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Greek Archaeological Council Revokes Decision for Building in the Acropolis Area

Photo Source: secure.avaaz.org

Photo Source: secure.avaaz.org

Greece’s Central Archaeological Council (KAS) revoked on Wednesday, a 25 September 2018 decision to allow the erection of a nine-storey building in the Koukaki neighborhood at the foot of the Acropolis after fierce reactions last month.

The KAS had initially given the green light to the construction of a high-rise building on Misarilotou St. However, the building together with a second on Falirou St in the Makrygianni district – both in the immediate surrounding area of the Acropolis – spurred the strong reaction of locals in February, who are claiming that the buildings are located within the archaeological area of the Acropolis, and that once completed will block the view to the world famous UNESCO heritage site.

Acropolis, Athens. Photo Source: Visit Greece/Y. Skoulas

Acropolis, Athens. Photo Source: Visit Greece/Y. Skoulas

This in turn prompted the environment and culture ministries to investigate possible gaps in current zoning laws that would allow such interventions. In the meantime, Greek authorities were at a loss over the approval of the building permits.

Earlier this month, Greek Environment Minister Giorgos Stathakis temporarily suspended all new building permits for building projects in the area surrounding the Acropolis after the public uproar.

Now the KAS – following an on-the-sport inspection on March 4 of the said construction – has unanimously agreed that the 32-meter-tall building once completed will “cause, among others, visual damage to the Acropolis monument”.

The committee also concluded that the building would not fit in (“harmonize”) with the overall urban setting, and in terms of height would exceed adjacent buildings. It should be noted that height limit in the immediate area surrounding the Acropolis has been set at 21 meters. The two buildings in question – on Misarliotou and Falirou sts – were given a licence for 31.70 meters and 37 meters, respectively.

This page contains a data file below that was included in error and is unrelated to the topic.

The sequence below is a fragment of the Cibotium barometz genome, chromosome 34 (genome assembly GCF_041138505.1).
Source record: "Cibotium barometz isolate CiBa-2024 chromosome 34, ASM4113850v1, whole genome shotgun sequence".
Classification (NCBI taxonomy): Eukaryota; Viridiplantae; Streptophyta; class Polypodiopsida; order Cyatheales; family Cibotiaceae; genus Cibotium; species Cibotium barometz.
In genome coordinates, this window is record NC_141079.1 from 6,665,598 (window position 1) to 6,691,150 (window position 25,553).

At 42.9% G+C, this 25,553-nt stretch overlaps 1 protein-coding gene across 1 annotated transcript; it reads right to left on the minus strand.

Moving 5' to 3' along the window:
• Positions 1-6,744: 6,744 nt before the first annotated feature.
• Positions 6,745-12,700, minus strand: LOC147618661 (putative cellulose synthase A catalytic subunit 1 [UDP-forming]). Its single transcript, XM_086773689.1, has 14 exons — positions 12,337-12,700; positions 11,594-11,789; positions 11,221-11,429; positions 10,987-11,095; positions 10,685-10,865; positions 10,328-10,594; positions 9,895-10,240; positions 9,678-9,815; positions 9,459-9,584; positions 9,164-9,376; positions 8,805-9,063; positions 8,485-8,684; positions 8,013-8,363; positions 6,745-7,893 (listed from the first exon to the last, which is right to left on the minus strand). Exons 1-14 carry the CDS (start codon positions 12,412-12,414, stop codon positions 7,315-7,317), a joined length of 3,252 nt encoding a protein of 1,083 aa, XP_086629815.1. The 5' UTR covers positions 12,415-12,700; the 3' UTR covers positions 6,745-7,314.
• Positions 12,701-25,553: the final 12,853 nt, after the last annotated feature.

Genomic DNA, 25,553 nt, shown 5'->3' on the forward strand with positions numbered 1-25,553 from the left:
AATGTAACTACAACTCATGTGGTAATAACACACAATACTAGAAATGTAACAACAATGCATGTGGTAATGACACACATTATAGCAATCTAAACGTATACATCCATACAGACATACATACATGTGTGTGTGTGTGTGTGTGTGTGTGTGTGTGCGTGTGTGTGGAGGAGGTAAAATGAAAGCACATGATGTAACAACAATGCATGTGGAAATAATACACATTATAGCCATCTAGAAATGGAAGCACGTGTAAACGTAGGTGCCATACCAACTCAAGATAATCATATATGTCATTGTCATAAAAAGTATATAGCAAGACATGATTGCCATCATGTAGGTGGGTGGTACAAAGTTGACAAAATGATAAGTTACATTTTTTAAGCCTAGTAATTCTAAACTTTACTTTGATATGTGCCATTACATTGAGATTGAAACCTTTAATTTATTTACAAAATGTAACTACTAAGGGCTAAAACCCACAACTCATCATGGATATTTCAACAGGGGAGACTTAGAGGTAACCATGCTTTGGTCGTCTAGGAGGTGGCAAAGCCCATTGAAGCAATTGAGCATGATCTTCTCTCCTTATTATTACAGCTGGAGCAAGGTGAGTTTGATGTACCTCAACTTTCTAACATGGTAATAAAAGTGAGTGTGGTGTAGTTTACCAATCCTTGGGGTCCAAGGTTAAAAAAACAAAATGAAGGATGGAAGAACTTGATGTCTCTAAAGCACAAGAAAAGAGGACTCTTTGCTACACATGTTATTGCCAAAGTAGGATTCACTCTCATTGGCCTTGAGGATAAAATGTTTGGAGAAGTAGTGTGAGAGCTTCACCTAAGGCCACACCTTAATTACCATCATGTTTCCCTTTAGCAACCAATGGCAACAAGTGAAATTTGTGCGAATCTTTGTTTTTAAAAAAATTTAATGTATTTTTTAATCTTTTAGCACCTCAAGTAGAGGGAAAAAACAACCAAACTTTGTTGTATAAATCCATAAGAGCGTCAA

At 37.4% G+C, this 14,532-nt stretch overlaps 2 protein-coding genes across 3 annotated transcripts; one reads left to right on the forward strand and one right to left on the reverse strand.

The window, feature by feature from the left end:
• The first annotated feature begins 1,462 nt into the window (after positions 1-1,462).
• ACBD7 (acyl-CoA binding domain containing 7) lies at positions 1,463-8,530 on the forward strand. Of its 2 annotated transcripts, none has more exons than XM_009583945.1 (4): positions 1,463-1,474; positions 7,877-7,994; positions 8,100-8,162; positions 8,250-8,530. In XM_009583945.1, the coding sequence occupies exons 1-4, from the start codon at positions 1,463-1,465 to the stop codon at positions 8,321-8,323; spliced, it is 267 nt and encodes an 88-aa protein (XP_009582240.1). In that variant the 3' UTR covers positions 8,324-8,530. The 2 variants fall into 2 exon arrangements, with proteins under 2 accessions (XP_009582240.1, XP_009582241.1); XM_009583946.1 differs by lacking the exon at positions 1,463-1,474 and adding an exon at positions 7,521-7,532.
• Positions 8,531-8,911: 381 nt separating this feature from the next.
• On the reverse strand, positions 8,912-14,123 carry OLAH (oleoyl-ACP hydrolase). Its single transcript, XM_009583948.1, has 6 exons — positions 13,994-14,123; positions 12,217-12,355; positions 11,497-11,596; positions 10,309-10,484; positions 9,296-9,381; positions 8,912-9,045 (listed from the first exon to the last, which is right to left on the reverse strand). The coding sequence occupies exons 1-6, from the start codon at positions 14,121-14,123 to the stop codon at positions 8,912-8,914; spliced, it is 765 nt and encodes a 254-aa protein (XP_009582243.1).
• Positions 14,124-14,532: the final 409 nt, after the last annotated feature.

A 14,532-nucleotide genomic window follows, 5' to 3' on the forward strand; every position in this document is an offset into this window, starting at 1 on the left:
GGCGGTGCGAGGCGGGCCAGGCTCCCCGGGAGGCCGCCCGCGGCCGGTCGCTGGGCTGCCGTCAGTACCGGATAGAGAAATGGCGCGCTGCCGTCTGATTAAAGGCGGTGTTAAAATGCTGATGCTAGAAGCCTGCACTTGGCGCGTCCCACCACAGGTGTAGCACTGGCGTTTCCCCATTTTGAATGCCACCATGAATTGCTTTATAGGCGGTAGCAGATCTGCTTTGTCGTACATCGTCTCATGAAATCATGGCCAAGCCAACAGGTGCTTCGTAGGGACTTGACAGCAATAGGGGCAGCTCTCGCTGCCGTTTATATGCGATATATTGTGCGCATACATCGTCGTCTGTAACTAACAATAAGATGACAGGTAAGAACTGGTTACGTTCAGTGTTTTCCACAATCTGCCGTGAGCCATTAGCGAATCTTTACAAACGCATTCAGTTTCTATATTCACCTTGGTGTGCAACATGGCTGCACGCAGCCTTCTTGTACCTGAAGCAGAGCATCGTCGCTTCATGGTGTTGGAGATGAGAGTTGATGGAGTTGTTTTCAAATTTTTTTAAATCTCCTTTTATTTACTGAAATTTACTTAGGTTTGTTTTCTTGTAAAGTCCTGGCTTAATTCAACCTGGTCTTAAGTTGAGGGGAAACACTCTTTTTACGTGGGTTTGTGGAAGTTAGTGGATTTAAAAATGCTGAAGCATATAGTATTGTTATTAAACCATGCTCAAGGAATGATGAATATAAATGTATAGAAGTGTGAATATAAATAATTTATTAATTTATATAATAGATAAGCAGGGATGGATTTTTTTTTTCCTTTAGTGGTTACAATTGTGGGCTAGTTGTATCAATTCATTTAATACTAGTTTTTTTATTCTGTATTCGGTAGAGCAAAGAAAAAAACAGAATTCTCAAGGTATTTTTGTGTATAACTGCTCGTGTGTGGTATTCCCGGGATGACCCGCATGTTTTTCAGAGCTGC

In the meantime, Europe’s federation for the protection of cultural heritage, Europa Nostra brought the issue to global attention by backing the public outcry in Athens. In its statement, the federation described the decision by Greek authorities to grant licenses for structures blocking the view to an UNESCO World Heritage site as “inconceivable”.

As for the ongoing petition against the construction of the said buildings organized by the residents of Makrygianni (called Makyrgianni SOS) with the support of the Greek Society for the Environment and Cultural Heritage (ELLET) and the Organizations and Citizens Network for the Historic Center of Athens, it has thus far collected over 25,400 signatures.

About the Author
Chicago-born and raised, Maria Paravantes has over two decades of journalistic experience covering tourism and travel, gastronomy, arts, music and culture, economy and finance, politics, health and social issues for international press and media. She has worked for Reuters, The Telegraph, Huffington Post, Billboard Magazine, Time Out Athens, the Athens News, Odyssey Magazine and SETimes.com, among others. She has also served as Special Advisor to Greece’s minister of Foreign Affairs, and to the mayor of Athens on international press and media issues. Maria is currently a reporter, content and features writer for GTP Headlines.

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